You can use your phone to figure out your heart rate, track how much you walk, and even measure your sex life. But the powerful sensors inside smartphones can do more than keep you updated on your health: They can also turn your body into a password.
The President's Council of Advisors on Science and Technology (PCAST) has released a report on the state of the nation's cybersecurity. The report's first finding: the US government is terrible at cybersecurity.
New revelations published by the Dutch newspaper NRC indicate that the NSA's Tailored Access Operations (TAO) may have infected more than 50,000 computer networks around the world with spyware that it can turn on and off at will remotely.
New court filings against Ross Ulbricht, the young Texan accused of being the mastermind behind the notorious Silk Road website, show new and compelling evidence that he was the man at the helm.
The later-discovered earlier iteration of Stuxnet was a far more aggressive, stealthy and sophisticated attack that could have ultimately caused catastrophic physical damage in Iran's Natanz facility. So says the expert who deciphered how Stuxnet targeted the Siemens PLCs, after recently reverse-engineering the code and further studying the attacks.
This year has seen a few high-profile wins for the good guys in the form of botnet takedowns, especially those by Microsoft and Symantec earlier this year. But at least one security researcher is warning against rejoicing too heartily: the takedowns, he said, do little to make an impact on web safety for end users — and actually point out ongoing industry weakness in being able to mitigate bots.
A worm-like type of malicious software has been found targeting Apache Tomcat, an open-source Web server application, according to Symantec. The malware, which Symantec calls "Java.Tomdep," differs from other server malware in that it's not written in the PHP scripting language.
Three San Diego Somali men convicted of aiding a terrorist organization in their war-torn homeland have been sent to prison, concluding what’s expected to be the first leg in legal battle that will continue in appeals courts.
We’ve all typed in a password to access a computer network. But how secure is that? Passwords can be hacked or hijacked to get at sensitive personal, corporate or even national security data. That reality has engineers looking for methods beyond passwords to verify computer users and protect data.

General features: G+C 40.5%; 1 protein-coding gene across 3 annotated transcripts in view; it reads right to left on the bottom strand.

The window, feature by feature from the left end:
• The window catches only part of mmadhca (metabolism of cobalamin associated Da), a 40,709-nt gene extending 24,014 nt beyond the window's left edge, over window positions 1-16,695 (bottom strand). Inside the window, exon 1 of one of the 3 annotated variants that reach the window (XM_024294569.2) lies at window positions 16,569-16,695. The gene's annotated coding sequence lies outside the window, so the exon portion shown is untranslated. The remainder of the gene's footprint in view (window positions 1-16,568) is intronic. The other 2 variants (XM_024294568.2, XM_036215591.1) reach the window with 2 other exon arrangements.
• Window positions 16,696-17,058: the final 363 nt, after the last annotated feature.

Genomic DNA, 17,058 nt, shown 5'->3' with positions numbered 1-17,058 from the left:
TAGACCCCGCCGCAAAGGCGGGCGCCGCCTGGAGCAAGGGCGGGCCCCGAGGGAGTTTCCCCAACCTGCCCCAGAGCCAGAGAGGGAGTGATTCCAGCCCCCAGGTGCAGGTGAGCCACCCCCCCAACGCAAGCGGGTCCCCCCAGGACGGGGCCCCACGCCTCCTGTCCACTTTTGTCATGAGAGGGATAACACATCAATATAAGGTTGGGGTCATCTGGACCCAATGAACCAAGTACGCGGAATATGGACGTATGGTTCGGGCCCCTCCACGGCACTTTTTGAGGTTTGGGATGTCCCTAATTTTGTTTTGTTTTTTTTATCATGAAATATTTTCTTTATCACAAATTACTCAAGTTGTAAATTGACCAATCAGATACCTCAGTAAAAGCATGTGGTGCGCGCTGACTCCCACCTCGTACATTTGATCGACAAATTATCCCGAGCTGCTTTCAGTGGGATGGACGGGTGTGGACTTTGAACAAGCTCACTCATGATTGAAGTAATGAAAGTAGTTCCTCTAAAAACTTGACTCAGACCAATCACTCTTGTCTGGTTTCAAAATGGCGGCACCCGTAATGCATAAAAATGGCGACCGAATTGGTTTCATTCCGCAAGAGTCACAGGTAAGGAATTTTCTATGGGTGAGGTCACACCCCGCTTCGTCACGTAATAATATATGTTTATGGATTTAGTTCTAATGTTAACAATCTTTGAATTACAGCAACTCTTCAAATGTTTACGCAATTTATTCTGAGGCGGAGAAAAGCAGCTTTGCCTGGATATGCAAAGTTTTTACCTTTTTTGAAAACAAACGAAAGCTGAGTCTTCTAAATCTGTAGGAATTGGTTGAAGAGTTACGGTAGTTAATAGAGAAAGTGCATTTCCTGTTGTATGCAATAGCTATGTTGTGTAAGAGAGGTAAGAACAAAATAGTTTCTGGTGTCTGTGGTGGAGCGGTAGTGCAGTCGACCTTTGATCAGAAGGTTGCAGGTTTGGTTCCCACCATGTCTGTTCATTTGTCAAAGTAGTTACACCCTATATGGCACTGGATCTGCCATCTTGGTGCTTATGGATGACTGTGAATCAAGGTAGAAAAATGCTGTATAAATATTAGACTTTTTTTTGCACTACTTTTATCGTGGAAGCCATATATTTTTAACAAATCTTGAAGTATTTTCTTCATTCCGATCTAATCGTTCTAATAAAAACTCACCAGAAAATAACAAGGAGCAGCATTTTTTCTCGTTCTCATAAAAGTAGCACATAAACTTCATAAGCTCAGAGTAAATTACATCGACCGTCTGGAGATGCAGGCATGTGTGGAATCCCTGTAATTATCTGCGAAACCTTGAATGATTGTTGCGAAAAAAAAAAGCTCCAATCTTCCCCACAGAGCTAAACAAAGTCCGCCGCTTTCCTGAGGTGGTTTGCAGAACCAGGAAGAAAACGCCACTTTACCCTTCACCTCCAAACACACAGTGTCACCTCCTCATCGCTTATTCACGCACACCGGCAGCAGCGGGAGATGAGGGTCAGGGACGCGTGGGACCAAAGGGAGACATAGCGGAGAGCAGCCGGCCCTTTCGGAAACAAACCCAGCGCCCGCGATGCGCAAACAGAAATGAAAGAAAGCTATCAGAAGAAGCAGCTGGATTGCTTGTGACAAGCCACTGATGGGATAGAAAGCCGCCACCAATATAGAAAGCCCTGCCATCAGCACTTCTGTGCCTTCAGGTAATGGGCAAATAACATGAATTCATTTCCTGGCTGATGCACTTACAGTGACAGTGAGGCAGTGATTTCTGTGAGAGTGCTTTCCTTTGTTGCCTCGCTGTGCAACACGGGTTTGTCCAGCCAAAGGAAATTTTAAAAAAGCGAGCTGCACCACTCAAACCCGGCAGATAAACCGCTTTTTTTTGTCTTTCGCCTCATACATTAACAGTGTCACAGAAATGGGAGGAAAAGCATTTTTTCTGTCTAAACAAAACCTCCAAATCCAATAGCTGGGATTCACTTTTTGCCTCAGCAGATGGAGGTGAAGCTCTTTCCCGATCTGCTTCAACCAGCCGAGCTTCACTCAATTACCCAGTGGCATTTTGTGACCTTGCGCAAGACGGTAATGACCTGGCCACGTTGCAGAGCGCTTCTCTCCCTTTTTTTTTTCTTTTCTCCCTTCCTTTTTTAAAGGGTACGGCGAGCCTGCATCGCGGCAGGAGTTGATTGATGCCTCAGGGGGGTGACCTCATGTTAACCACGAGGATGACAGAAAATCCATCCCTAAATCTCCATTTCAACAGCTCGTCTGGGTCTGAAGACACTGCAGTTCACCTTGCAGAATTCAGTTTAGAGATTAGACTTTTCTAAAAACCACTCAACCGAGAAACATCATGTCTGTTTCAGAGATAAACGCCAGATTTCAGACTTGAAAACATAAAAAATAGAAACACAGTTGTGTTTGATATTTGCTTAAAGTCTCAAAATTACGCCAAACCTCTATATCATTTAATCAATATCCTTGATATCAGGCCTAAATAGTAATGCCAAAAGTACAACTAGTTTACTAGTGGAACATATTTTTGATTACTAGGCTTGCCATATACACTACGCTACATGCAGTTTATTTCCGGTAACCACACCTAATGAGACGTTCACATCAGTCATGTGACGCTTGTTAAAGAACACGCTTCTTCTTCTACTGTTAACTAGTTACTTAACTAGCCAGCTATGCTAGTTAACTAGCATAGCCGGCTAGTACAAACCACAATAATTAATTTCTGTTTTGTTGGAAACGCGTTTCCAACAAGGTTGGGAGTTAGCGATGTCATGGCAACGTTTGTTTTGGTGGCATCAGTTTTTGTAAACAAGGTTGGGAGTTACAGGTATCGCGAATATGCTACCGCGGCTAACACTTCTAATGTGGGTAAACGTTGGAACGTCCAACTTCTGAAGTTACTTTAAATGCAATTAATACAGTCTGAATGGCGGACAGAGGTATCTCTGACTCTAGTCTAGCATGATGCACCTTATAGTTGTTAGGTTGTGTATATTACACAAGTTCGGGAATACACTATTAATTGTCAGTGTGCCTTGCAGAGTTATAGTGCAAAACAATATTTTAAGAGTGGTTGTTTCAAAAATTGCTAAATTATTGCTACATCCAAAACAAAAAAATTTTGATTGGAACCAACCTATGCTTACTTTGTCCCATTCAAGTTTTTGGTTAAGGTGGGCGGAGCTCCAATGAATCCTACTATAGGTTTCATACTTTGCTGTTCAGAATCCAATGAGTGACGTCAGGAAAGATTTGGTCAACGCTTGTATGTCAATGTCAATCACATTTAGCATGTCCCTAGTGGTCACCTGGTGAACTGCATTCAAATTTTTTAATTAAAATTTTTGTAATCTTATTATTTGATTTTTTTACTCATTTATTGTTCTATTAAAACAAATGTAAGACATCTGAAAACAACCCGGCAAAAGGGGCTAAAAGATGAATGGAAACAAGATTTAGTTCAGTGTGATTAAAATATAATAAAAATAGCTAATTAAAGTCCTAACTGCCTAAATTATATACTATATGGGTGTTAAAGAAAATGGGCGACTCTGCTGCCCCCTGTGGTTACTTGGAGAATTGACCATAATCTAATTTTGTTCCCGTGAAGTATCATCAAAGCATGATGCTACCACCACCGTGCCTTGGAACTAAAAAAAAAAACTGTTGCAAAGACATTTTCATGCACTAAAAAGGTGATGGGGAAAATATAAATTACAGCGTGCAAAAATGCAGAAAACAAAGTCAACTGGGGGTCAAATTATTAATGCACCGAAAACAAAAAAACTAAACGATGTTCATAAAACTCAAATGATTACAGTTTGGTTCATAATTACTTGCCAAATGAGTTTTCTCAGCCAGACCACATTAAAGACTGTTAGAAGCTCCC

GitHub users should consider changing their account password to a more complex one and setting up 2-factor authentication in order to protect themselves from automated brute force attacks, warns GitHub security engineer Shawn Davenport. An attack of that kind is currently aimed at GitHub users, and has been for the past few days.
Huge chunks of Internet traffic belonging to financial institutions, government agencies, and network service providers have repeatedly been diverted to distant locations under unexplained circumstances that are stoking suspicions the traffic may be surreptitiously monitored or modified before being passed along to its final destination.
David Ray Camez is the first cybercrime defendant in the country to go to trial on federal racketeering charges, instead of computer or credit card fraud statutes. The key question facing the jurors isn’t whether Camez was a crook — he’s already serving a state prison term for forgery. It’s whether the website he did business on was an organized criminal enterprise comparable, as a legal matter, to the Mafia or a Los Angeles street gang.
The Federal Bureau of Investigation, which after 9/11 shifted focus almost overnight from fighting organized crime to combating terrorism, is scrambling to again remake itself to be positioned to counter a rising threat: cyber attackers.
Miners are becoming increasingly vulnerable to cyber hacking as they slash costs, automate equipment, rely more on the internet and run mines from hundreds of kilometers away, a survey of nearly 40 mining companies has found.
The U.S. government believes that some scary people are using bitcoin. But here’s another scary prospect: If the government goes overboard with a hard-line approach on bitcoin and other emerging digital currencies, it may merely push them overseas, where they will surely flourish outside of its control.